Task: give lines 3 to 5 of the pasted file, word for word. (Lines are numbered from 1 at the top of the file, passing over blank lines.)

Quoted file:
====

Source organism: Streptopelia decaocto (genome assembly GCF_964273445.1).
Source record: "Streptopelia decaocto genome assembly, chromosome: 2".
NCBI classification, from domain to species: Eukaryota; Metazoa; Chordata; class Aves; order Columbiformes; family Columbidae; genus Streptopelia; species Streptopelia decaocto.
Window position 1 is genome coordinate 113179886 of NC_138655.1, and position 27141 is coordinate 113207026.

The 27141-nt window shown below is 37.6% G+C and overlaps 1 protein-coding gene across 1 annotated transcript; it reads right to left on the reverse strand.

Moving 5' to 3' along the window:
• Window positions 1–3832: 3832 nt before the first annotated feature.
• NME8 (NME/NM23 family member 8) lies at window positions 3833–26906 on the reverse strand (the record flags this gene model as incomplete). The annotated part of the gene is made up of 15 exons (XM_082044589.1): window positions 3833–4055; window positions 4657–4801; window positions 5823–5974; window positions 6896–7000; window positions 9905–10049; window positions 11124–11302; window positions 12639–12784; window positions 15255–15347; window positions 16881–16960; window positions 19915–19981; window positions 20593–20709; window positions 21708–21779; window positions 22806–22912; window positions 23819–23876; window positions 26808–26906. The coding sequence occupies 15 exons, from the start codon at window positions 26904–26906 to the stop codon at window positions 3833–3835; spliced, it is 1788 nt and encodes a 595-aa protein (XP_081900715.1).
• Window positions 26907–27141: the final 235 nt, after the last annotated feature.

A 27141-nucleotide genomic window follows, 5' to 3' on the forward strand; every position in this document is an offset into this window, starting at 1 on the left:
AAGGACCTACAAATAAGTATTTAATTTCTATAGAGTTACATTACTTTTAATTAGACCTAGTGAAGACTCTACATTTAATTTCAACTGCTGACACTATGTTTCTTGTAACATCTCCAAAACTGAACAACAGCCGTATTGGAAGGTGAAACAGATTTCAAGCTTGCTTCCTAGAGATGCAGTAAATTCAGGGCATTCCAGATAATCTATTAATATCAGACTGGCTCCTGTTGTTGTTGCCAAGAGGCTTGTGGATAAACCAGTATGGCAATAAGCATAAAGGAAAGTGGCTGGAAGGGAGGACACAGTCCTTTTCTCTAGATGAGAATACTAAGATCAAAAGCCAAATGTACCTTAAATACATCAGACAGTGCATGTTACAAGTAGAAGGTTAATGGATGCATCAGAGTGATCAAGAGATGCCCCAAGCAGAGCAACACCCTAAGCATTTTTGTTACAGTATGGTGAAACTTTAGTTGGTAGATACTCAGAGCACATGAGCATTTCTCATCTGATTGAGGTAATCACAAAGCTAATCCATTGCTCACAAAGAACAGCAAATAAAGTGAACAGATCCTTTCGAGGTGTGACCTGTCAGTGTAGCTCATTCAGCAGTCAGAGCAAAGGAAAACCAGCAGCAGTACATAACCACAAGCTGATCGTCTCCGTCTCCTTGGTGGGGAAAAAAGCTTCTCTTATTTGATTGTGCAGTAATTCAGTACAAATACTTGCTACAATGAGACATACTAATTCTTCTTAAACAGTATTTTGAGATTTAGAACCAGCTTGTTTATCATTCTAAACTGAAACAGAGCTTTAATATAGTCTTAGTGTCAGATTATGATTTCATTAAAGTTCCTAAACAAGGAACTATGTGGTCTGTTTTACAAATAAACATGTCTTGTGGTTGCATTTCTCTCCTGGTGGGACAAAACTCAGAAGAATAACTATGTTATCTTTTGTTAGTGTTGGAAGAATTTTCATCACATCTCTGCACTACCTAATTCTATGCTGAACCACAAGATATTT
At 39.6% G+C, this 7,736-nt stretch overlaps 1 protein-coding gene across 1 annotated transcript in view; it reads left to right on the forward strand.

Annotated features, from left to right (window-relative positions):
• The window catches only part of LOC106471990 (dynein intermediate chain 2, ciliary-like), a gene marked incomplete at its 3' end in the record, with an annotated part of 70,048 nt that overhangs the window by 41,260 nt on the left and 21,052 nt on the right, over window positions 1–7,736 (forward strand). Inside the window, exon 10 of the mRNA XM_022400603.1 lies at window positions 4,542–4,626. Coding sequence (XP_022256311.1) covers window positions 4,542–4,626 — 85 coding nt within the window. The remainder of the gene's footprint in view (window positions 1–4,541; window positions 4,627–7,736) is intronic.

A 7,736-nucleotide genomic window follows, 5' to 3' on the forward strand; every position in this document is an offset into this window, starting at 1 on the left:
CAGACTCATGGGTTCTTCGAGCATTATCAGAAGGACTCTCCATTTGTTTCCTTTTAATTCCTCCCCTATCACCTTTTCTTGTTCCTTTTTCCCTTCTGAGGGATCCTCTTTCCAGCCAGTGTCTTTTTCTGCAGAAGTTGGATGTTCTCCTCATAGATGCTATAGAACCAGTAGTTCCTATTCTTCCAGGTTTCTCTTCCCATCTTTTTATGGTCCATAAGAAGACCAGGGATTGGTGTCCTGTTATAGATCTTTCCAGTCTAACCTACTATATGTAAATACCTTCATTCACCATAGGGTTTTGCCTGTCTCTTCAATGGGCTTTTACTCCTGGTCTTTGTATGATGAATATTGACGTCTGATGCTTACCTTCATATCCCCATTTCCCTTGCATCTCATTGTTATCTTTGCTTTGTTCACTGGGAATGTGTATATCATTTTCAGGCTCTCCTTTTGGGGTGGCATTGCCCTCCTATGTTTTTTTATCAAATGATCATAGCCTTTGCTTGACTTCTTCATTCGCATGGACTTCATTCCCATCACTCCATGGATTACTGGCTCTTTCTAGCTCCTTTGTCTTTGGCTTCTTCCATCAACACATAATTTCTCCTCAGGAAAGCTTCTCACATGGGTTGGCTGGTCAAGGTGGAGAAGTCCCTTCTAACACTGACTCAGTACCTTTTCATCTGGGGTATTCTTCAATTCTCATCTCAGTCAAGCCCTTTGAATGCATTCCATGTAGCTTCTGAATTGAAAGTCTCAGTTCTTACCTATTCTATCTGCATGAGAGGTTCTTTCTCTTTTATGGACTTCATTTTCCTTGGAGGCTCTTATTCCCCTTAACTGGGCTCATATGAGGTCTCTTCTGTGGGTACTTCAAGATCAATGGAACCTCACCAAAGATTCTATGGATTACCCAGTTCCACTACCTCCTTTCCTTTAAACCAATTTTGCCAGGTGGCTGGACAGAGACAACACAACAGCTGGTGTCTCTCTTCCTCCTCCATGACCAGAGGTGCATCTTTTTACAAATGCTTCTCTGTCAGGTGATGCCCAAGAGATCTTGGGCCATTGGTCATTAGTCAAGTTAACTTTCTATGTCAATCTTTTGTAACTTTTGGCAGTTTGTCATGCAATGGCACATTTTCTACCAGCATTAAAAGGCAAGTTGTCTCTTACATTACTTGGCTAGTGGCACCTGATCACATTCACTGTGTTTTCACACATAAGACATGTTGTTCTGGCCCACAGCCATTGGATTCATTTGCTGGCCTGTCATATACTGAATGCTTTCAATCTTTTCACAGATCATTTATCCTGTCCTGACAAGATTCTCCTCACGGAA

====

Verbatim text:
NCBI classification, from domain to species: Eukaryota; Metazoa; Chordata; class Aves; order Columbiformes; family Columbidae; genus Streptopelia; species Streptopelia decaocto.
Window position 1 is genome coordinate 113179886 of NC_138655.1, and position 27141 is coordinate 113207026.

The 27141-nt window shown below is 37.6% G+C and overlaps 1 protein-coding gene across 1 annotated transcript; it reads right to left on the reverse strand.